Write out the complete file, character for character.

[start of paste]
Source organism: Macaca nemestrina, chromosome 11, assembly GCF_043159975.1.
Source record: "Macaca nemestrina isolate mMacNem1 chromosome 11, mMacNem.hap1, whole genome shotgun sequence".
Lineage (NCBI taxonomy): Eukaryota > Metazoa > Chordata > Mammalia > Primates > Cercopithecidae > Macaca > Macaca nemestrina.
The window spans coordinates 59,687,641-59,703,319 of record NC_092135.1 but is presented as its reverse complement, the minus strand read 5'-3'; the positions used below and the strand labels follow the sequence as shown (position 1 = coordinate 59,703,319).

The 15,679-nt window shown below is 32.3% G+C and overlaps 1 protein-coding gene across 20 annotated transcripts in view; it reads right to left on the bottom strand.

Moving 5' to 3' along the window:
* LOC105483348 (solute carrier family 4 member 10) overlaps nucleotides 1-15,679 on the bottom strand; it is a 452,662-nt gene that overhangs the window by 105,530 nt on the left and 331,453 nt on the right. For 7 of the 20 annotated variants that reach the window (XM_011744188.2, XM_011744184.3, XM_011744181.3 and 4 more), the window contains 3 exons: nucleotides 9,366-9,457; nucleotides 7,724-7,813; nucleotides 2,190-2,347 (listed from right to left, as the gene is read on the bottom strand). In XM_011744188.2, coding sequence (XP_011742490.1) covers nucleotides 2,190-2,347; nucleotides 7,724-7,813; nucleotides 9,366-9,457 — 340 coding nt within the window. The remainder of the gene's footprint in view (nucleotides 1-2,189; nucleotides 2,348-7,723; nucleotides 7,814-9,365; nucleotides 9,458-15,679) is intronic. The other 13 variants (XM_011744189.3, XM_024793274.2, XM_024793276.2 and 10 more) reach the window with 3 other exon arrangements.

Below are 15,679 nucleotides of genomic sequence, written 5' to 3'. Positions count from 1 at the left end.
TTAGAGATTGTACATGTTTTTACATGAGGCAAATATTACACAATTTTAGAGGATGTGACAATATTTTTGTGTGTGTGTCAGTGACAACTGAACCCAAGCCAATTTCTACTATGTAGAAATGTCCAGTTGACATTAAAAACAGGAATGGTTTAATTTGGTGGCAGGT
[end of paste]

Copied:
Source organism: Macaca nemestrina, chromosome 11, assembly GCF_043159975.1.
Source record: "Macaca nemestrina isolate mMacNem1 chromosome 11, mMacNem.hap1, whole genome shotgun sequence".
Lineage (NCBI taxonomy): Eukaryota > Metazoa > Chordata > Mammalia > Primates > Cercopithecidae > Macaca > Macaca nemestrina.
The window spans coordinates 59,687,641-59,703,319 of record NC_092135.1 but is presented as its reverse complement, the minus strand read 5'-3'; the positions used below and the strand labels follow the sequence as shown (position 1 = coordinate 59,703,319).

The 15,679-nt window shown below is 32.3% G+C and overlaps 1 protein-coding gene across 20 annotated transcripts in view; it reads right to left on the bottom strand.

Moving 5' to 3' along the window:
* LOC105483348 (solute carrier family 4 member 10) overlaps nucleotides 1-15,679 on the bottom strand; it is a 452,662-nt gene that overhangs the window by 105,530 nt on the left and 331,453 nt on the right. For 7 of the 20 annotated variants that reach the window (XM_011744188.2, XM_011744184.3, XM_011744181.3 and 4 more), the window contains 3 exons: nucleotides 9,366-9,457; nucleotides 7,724-7,813; nucleotides 2,190-2,347 (listed from right to left, as the gene is read on the bottom strand). In XM_011744188.2, coding sequence (XP_011742490.1) covers nucleotides 2,190-2,347; nucleotides 7,724-7,813; nucleotides 9,366-9,457 — 340 coding nt within the window. The remainder of the gene's footprint in view (nucleotides 1-2,189; nucleotides 2,348-7,723; nucleotides 7,814-9,365; nucleotides 9,458-15,679) is intronic. The other 13 variants (XM_011744189.3, XM_024793274.2, XM_024793276.2 and 10 more) reach the window with 3 other exon arrangements.

Below are 15,679 nucleotides of genomic sequence, written 5' to 3'. Positions count from 1 at the left end.
TTAGAGATTGTACATGTTTTTACATGAGGCAAATATTACACAATTTTAGAGGATGTGACAATATTTTTGTGTGTGTGTCAGTGACAACTGAACCCAAGCCAATTTCTACTATGTAGAAATGTCCAGTTGACATTAAAAACAGGAATGGTTTAATTTGGTGGCAGGT